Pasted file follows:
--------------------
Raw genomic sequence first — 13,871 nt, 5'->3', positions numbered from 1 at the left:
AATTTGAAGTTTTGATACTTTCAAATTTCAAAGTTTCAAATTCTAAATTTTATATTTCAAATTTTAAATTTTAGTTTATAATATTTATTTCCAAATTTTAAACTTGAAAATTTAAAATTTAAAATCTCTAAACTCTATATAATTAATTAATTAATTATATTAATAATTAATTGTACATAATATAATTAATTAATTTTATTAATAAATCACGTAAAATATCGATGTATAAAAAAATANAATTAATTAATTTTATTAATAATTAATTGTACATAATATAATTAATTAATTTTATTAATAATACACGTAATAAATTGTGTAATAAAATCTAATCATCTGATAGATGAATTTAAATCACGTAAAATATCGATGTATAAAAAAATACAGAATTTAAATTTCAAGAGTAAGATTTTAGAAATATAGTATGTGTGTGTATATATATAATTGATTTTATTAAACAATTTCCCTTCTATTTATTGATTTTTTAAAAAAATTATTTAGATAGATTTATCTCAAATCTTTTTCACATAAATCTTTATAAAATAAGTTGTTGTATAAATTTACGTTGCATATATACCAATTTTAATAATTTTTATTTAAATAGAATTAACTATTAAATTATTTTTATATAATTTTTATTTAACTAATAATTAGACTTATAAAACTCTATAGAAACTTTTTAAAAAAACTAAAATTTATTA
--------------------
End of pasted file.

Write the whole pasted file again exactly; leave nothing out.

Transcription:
Raw genomic sequence first — 13,871 nt, 5'->3', positions numbered from 1 at the left:
AATTTGAAGTTTTGATACTTTCAAATTTCAAAGTTTCAAATTCTAAATTTTATATTTCAAATTTTAAATTTTAGTTTATAATATTTATTTCCAAATTTTAAACTTGAAAATTTAAAATTTAAAATCTCTAAACTCTATATAATTAATTAATTAATTATATTAATAATTAATTGTACATAATATAATTAATTAATTTTATTAATAAATCACGTAAAATATCGATGTATAAAAAAATANAATTAATTAATTTTATTAATAATTAATTGTACATAATATAATTAATTAATTTTATTAATAATACACGTAATAAATTGTGTAATAAAATCTAATCATCTGATAGATGAATTTAAATCACGTAAAATATCGATGTATAAAAAAATACAGAATTTAAATTTCAAGAGTAAGATTTTAGAAATATAGTATGTGTGTGTATATATATAATTGATTTTATTAAACAATTTCCCTTCTATTTATTGATTTTTTAAAAAAATTATTTAGATAGATTTATCTCAAATCTTTTTCACATAAATCTTTATAAAATAAGTTGTTGTATAAATTTACGTTGCATATATACCAATTTTAATAATTTTTATTTAAATAGAATTAACTATTAAATTATTTTTATATAATTTTTATTTAACTAATAATTAGACTTATAAAACTCTATAGAAACTTTTTAAAAAAACTAAAATTTATTA